After 7 days of culture, single-cell suspensions of CSC cells that were separated from the solid tumors produced viable mammospheres (20–100 µm), which could be passaged further. No mammosphere was produced by the non-CSC cells in the same culture condition (see Fig. 1C1 and C2).
CSC cells generated new tumors in mice and cell microspheres that were deficient in NOD/SCID compared to the control group. Furthermore, periostin protein was expressed higher in CSC cells compared to the control cells (Figure 2). Moreover, periostin expression was found to be related to the CSC ratio in 1,086 breast cancer specimens (P = 0.001).
Expression of Periostin was Blocked Efficiently by RNAi
By replacing the serum culture medium at 6 h after siRNA transfection, we observed that the successfully transfected CSC cells had green fluorescent when examined using fluorescence microscopy. The positive rate of transfected cells was 66.12±18.46% in the CSC cells. The expression of periostin was examined by RT-PCR and Western blot at 48 h after siRNA transfection. The efficiency reached more than 82% at the protein level in the CSC cells.
Periostin Downregulation Sensitizes to Chemotherapy Drugs in CSC Cells
To investigate whether downregulation of periostin expression has the potential to sensitize CSC cells to chemotherapy, a combination treatment of periostin-specific siRNA with chemotherapy drugs was performed. Twenty-four hours after transfection with siRNA, cells were treated with DDP, EPI, and DTX at 0, 0.2 PPC, 1 PPC, 5 PPC and 10 PPC scaled concentrations for 72 h. The IC50 was determined by MTT assay. Figure 3 shows that the cells exposed to periostin siRNA showed a significant decrease in IC50 among the three drugs when compared with the control siRNA or no treatment (P<0.01).
Periostin Expression in Breast Cancer and its Relationship with Clinicopathological Characteristics
Immunohistochemical examination showed that periostin was located in the cytoplasm and membrane of the breast cancers (Figure 4). It was also observed that periostin protein was expressed significantly higher in breast cancer tissues compared to paracancerous tissue and atypical hyperplasia tissues (30.76% vs 7.92% vs 5.99%, respectively) (Fig. 4A and 4B). The cases with high periostin expression intended to develop into lymph node and postoperative distant metastasis (P = 0.001 and 0.001, repsectively) (Fig. 4C and 4D). Moreover, 133 (45.08%) of the 295 triple-negative breast cancers showed periostin expression compared to 201 (25.74%) of the 781 cases of non-triple-negative breast cancers (P = 0.001) (Fig. 4E and F).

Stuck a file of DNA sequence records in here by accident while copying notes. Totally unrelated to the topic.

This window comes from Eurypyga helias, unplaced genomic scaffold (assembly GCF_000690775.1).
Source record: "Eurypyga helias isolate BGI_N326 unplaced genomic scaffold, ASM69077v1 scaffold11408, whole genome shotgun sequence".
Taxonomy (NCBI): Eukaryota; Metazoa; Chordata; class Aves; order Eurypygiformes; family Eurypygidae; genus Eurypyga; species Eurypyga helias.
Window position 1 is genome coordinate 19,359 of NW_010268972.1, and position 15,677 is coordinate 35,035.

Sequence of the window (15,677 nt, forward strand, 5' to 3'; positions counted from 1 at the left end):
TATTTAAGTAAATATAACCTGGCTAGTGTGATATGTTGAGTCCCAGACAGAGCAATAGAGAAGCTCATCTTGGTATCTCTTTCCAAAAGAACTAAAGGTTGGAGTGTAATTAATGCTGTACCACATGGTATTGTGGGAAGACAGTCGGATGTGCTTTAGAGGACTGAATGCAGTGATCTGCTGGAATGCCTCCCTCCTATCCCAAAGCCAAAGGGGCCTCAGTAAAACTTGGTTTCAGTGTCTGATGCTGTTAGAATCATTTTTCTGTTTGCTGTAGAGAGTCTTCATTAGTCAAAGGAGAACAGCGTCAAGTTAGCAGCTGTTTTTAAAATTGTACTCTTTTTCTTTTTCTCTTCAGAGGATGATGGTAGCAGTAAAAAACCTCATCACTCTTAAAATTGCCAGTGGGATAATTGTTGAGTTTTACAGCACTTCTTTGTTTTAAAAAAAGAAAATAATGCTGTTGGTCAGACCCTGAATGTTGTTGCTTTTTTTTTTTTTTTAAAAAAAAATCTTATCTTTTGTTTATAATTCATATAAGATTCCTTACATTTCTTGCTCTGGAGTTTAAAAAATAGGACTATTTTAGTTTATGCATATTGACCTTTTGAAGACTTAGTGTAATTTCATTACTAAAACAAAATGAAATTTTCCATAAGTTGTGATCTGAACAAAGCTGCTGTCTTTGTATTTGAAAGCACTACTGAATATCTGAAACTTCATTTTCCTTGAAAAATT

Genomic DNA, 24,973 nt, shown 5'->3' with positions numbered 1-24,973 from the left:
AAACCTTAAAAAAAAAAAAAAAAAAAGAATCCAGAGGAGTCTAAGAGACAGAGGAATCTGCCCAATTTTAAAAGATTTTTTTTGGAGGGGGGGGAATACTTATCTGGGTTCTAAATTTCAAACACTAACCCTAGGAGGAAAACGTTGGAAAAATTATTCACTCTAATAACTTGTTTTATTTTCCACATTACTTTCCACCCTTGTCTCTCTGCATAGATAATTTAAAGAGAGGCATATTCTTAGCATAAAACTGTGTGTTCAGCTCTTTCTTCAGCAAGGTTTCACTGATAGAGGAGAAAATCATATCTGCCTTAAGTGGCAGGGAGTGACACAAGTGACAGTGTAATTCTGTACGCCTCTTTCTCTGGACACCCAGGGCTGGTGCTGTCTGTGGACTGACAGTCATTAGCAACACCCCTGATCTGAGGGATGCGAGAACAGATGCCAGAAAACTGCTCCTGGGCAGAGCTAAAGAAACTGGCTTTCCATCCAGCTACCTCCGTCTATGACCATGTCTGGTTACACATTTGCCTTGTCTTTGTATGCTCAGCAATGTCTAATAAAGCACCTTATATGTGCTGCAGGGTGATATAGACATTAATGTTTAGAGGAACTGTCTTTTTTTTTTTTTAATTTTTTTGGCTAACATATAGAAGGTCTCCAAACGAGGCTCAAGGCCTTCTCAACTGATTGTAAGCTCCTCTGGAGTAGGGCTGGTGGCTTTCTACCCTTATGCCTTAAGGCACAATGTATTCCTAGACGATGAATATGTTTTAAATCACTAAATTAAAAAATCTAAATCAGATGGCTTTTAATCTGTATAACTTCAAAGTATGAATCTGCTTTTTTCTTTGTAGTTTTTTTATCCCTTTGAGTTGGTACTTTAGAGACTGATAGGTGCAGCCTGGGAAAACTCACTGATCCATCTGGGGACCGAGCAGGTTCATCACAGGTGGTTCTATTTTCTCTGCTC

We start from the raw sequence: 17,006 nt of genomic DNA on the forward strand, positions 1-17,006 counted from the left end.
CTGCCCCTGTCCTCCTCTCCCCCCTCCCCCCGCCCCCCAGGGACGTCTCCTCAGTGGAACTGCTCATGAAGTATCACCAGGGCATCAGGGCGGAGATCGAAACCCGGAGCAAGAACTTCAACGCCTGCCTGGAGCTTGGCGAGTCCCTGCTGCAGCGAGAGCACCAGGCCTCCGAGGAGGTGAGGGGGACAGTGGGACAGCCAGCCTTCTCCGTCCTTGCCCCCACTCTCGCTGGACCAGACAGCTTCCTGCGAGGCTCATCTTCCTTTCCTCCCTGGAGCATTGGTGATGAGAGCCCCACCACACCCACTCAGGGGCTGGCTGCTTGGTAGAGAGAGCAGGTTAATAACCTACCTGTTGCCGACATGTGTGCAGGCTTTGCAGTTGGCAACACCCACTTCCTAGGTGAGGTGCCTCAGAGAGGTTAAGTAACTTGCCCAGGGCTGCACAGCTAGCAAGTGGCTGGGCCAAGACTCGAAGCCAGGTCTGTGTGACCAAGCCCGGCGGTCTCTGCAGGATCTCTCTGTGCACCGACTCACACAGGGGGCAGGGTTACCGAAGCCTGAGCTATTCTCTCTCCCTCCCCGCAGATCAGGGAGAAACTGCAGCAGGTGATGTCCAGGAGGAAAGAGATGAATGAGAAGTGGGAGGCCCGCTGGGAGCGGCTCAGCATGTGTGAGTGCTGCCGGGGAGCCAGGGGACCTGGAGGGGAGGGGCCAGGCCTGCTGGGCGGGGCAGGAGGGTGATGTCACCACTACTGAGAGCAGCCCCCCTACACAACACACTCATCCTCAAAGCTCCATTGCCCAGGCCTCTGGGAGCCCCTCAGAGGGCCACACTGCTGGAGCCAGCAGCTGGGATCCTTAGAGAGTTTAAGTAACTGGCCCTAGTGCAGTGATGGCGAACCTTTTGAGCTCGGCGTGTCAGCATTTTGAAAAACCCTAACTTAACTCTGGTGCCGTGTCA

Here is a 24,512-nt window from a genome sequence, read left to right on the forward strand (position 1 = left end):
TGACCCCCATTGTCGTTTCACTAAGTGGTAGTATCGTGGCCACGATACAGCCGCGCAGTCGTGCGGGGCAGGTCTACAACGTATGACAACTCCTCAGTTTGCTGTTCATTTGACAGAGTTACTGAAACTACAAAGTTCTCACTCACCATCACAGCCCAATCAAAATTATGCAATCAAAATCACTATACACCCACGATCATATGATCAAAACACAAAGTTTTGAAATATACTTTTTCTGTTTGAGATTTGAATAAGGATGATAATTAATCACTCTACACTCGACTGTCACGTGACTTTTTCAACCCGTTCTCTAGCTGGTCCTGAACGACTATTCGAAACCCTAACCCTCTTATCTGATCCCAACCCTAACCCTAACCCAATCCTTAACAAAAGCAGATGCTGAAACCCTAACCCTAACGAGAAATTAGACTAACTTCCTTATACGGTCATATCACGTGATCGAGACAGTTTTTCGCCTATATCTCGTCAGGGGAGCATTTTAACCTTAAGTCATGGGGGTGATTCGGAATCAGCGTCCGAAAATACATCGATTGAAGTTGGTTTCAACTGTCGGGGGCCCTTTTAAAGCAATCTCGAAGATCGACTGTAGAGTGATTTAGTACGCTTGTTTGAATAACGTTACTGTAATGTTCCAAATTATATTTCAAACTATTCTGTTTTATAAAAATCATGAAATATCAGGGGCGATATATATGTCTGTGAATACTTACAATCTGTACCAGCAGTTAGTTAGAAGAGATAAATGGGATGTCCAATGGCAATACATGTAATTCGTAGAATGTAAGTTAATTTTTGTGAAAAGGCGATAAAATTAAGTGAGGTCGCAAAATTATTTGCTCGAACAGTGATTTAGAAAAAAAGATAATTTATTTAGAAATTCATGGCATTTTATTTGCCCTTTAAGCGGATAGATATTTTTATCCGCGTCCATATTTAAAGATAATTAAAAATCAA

We also determined the CSC ratio in the 1,086 patients. CSC ratios in 621 (57.18%) cases were <5%; 364 (33.52%) were 5 to 10%; and 101 (9.3%) were >10% (Table 1, Fig. 5). In total, 334 (30.76%) of the 1,086 breast cancer cases showed high periostin expression. After universal analysis, periostin was observed to be related to tumor size, histological grade, lymph node metastasis, postoperative distant metastasis, triple-negative breast cancer, and CSC ratio (P = 0.01, 0.003, 0.001, 0.001, 0.001, and 0.001 respectively) (Table 1).
Spearman correlation regression analysis showed that periostin expression has a linear correlation to histological grade, CSC ratio, lymph node metastasis, tumor size and triple-negative breast cancer (P = 0.001, 0.001, 0.001, 0.001, and 0.001 respectively) (Table 2). After multivariate analysis, age, histological grade, lymph node metastasis, tumor size, triple-negative breast cancer, and periostin expression were related to post-operative distant metastasis (P = 0.01, 0.001, 0.001, 0.035, 0.001, and 0.001, respectively) (Table 3).
Postoperative Recurrence Pattern and Chemotherapeutic Resistance
In the present study, the patients with positive periostin expression attain a significantly more distant metastasis rate. Of the 334 cases with high periostin expression, 180 (53.89%) developed 5-year postoperative distant metastasis, whereas only 12.68% of patients without periostin expression developed 5-year postoperative distant metastasis (P = 0.001). After subgroup analysis, a significant association between periostin expression and postoperative bone metastasis (Table 4) was observed.